Surely Sullivan considers Osama bin Laden to be an enemy warrior that can be killed by the U.S. military. And I agree with him. But yet, bin Laden has been indicted by a federal grand jury, twice! The first time was in 1995 in response to an attack on a base in Riyadh that killed five Americans. And again in 1998 after the U.S. embassy bombings in Kenya and Tanzania. Now this was before the U.S. Congress gave the president explicit military authorization to fight al-Qaeda, so perhaps it could be argued that we were not in a state of war and so the president had limited military recourse at the time. I’d argue that bin Laden officially declared war on the United States in 1996, and therefore we were in a state of war whether we acknowledged it or not. Yet we still indicted him in 1998. I am asking for the same standard to apply to a U.S. citizen.
Another conditional that Andrew adds is that Awlaki is currently in a country (Yemen) that is a known base of operations for al-Qaeda, presumably to imply that this makes Awlaki fair game, or fairer game. So what if Awlaki leaves this "clear battlefield", as Sullivan calls it elsewhere, and goes to, I don’t know, Greece. Is Greece a battlefield in this war? It’s certainly not a base of operations for AQ. Or does Awlaki being there magically make it a battlefield, and therefore give sanction for the President to kill U.S. citizens there? Is the battlefield anywhere in the world that an alleged member of al-Qaeda happens to be? This mindset troubles me in principle, but it also seems incredibly ineffective. Here’s Osama bin Laden talking about his strategy a few years ago:
All that we have to do is to send two mujahedin to the furthest point East to raise a piece of cloth on which is written al-Qaeda, in order to make the generals race there to cause America to suffer human, economic, and political losses without their achieving for it anything of note other than some benefits for their private companies.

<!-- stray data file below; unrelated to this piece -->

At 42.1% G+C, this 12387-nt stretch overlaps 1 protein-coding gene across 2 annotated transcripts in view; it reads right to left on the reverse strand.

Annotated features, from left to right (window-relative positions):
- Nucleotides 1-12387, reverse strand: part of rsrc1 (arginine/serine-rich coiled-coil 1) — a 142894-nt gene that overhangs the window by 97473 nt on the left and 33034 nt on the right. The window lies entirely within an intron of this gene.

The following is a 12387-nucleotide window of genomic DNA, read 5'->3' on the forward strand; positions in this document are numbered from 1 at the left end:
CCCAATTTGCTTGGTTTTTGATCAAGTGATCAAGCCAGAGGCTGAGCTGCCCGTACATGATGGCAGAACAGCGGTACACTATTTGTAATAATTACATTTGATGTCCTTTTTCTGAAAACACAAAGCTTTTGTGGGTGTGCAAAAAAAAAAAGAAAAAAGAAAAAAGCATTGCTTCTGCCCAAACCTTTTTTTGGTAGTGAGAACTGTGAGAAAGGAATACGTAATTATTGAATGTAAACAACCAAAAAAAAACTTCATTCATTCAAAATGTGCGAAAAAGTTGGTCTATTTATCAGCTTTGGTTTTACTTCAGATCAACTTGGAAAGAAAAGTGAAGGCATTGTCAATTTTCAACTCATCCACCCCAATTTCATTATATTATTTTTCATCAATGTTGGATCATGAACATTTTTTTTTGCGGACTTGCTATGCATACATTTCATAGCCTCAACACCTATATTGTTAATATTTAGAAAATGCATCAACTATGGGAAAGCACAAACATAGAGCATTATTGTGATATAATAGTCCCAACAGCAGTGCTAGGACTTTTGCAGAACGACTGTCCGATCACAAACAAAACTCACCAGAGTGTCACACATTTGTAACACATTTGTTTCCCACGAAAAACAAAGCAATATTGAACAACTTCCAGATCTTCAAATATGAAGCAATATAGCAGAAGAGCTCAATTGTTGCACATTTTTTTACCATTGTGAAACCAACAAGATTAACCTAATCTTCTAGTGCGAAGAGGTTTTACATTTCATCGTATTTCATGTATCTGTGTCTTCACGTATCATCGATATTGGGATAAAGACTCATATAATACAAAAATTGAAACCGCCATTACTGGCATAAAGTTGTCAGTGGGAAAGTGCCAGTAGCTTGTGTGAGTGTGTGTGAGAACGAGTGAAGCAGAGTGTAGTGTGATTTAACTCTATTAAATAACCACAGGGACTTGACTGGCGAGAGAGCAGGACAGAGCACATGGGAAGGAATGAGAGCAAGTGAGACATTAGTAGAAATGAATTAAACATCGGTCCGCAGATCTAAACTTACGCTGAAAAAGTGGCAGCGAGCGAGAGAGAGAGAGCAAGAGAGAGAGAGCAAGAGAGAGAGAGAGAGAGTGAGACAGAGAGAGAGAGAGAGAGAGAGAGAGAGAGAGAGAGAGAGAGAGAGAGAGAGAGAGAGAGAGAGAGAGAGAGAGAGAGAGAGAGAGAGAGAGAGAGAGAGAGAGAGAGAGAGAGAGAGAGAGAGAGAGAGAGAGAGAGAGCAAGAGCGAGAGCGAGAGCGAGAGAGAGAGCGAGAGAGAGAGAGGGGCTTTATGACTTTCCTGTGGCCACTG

In the case of Awlaki, Andrew is right that there is no doubt that the man is a member of al-Qaeda and seeks to kill American civilians. Sullivan says he is "supportive of the military right to target an enemy leader in a war in a clear battlefield" regardless of that enemy leader’s nationality. But what if the enemy is not a high profile "leader" like Awlaki, but a more marginal member: a U.S. citizen who perhaps has no direct operational role in killing American civilians but provides AQ with more nebulous financial or logistical support? Someone for whom it’s not self-evident that they’re a bad guy. Someone without a Wikipedia page. As is often said, there’s no membership card for al-Qaeda. So can the president kill this American with no due process on the basis of secret evidence? Could Obama shield himself from oversight by invoking the state secret privilege, as he did last week after Awlaki’s father sued the administration to prevent his son from being assassinated? And nevermind marginal AQ members, how about innocents? Lest we forget that the U.S. has an impressive history of detaining and denying legal rights to hundreds of completely innocent people at Gitmo in the name of fighting the war on terror.